“Since the Center opened, we have seen how the demand for genetic and genomic services will require a different approach beyond what traditional divisions and departments specializing in this field are able to provide,” said Dr. Medne, co-director of the Center. “Our experience shows how a model like this allows for those growing needs to be properly met and sufficiently supported.”


The RIMGC centralized model — a blueprint for other hospital systems.

And it’s here, where this team of experts, working with Athan’s physicians, including chief of the Division of Rheumatology, Edward Behrens, MD, diagnosed his extremely rare condition after performing complete exome sequencing that allows for analysis of all of our 20,000 genes in a single test. Athan began a clinical trial medication the next day, after which they started to see a huge turn in his clinical labs and his appearance.

“We celebrated the day we were told Athan didn’t need a platelet transfusion; he ended up having approximately 35 platelet transfusions during his three-month stay,” Kristen said.

On May 21, the Fullam’s were released from the hospital. Kristen and John took Athan home and have not been readmitted again for his NLRC4-MAS condition.

“If it was not for RIMGC, we would not have been able to start the clinical trial as soon as we did,” Athan’s mom enthused. “We were so lucky to be in a hospital that has a genetic center and works so closely with all departments of the hospital.”

The Age of Genomics is Here

As genomic testing continues to expand and reach all specialties and medical practices, increasing support will be needed to help facilitate the integration of these tests into the care of patients and workflow of clinicians across all specialties, the authors noted. In the future, Dr. Krantz anticipates every family could have the opportunity to ask for their infant’s genome to be sequenced as a newborn screening tool.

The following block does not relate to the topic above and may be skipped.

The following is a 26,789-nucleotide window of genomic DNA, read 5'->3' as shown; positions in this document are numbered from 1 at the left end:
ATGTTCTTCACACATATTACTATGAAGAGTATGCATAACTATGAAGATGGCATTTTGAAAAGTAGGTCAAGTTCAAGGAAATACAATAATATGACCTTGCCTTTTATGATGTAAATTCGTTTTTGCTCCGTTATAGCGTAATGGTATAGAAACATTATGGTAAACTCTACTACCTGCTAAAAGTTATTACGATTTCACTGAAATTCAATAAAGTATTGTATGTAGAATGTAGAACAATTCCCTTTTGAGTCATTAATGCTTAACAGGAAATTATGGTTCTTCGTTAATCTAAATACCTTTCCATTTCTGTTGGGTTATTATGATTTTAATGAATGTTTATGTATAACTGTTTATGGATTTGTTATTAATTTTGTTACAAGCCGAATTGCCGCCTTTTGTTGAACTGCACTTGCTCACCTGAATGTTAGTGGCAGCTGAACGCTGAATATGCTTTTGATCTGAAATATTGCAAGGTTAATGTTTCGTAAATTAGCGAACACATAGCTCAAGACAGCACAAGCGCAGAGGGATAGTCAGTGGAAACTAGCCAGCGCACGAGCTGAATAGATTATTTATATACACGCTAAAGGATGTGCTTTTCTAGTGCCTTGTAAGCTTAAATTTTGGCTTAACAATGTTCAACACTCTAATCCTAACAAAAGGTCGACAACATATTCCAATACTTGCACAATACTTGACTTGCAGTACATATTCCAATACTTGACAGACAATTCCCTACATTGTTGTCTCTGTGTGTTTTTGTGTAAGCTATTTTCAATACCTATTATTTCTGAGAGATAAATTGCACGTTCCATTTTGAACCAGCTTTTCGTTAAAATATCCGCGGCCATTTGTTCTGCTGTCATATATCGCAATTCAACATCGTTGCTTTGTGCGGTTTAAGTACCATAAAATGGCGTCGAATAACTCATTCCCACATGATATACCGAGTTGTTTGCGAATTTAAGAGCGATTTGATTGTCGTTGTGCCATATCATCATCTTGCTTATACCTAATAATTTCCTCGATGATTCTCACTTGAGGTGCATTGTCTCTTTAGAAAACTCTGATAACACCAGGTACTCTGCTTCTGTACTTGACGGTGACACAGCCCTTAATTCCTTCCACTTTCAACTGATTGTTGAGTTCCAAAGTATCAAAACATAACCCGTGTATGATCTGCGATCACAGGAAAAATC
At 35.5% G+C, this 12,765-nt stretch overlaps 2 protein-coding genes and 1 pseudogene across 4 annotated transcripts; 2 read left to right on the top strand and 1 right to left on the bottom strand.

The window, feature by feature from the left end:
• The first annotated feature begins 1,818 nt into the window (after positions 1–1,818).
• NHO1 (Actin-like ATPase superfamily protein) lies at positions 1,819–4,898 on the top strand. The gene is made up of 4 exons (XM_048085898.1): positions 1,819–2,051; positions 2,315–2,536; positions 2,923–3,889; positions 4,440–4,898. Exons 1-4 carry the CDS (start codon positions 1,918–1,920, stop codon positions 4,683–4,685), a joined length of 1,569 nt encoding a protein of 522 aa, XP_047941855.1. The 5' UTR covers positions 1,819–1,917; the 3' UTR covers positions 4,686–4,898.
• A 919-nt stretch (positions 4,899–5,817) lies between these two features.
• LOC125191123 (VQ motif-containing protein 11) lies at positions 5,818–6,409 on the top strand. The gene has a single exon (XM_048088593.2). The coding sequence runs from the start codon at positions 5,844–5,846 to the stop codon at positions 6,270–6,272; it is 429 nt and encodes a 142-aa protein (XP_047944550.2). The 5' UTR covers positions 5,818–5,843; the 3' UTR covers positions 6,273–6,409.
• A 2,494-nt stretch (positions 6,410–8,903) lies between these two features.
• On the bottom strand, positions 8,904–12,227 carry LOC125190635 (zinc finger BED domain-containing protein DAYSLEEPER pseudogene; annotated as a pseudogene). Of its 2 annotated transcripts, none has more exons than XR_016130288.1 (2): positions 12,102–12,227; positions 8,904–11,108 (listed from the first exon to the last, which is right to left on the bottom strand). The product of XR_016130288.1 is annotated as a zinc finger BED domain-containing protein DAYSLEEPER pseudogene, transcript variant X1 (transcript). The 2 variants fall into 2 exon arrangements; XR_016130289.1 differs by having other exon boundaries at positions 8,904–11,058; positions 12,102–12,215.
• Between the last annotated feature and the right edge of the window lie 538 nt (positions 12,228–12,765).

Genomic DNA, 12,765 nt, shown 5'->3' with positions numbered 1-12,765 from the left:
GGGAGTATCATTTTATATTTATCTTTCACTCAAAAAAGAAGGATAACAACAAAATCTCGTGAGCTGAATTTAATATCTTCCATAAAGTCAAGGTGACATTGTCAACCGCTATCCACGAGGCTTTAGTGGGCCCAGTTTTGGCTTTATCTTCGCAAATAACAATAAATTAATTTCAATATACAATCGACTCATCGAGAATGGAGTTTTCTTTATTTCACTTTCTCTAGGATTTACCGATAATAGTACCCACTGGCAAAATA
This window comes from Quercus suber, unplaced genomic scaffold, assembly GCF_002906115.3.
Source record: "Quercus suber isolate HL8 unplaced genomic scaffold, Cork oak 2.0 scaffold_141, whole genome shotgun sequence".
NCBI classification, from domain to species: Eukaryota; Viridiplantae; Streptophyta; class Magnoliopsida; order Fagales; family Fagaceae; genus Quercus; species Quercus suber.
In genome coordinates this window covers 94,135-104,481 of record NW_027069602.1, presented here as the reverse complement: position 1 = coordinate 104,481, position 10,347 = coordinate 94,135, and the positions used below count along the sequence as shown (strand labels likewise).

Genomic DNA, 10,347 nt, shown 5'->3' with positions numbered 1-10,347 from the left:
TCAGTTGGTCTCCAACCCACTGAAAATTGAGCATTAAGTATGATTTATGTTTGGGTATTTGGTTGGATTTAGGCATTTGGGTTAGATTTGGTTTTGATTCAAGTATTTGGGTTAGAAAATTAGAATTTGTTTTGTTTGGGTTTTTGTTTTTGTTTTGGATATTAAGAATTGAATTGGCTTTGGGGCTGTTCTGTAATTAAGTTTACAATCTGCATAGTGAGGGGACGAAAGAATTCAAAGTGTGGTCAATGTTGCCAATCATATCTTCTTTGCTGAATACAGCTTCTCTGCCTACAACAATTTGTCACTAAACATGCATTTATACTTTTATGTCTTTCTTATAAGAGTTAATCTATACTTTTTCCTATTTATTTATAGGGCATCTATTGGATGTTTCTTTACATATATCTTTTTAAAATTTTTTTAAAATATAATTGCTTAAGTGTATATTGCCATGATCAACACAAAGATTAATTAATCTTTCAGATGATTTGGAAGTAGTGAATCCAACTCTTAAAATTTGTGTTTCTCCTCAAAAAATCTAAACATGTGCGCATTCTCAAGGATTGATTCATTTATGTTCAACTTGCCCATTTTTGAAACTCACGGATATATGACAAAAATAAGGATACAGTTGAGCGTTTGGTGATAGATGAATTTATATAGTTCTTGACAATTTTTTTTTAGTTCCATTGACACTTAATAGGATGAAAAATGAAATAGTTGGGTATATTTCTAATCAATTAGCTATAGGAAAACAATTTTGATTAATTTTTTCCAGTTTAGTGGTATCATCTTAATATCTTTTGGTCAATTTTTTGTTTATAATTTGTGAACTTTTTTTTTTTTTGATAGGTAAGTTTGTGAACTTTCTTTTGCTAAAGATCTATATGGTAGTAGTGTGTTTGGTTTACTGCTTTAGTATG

“When we look back at this period in medicine in 100 years, it’ll be seen as the genomic era of medicine,” Dr. Krantz said. “This testing not only enables us to find answers for families that until now have escaped our diagnostic ability — but also enables us to start to think about targeted treatments and preventative medicine.”

Generous support from the Roberts family has pioneered the RIMGC’s cutting-edge work to standardize CHOP’s approach to genetic and genomic testing. The Pediatrics paper presents how the RIMGC achieved cost-savings by centralizing services and avoiding dozens of individual clinical departments having to hire their own genetic counselors and specialized administrative and medical support staff. Building a community, constantly adapting to change, and teamwork and flexibility are some of the main factors contributing to the model’s accomplishments.

“We believe we have succeeded tremendously in this endeavor, especially since no other hospital had attempted a model like the one we established prior to the founding of the RIMGC,” Dr. Krantz said. “As this report outlines, even in a relatively short time, our Center has grown in response to clinical and research demands. We thought it was important to share what we’ve learned as more hospitals look to the model we’ve created to establish similar centers.”

As for Athan, he wakes up every morning with a smile on his face and excited for the day ahead, his mom said.

“Every day we learn something new about Athan’s abilities, and it amazes us,” Kristen said. “We continue to follow up with a few of the 16 departments, but each time we go, the list gets smaller and smaller. I would suggest to any parent that is looking for answers to think of genetic testing.”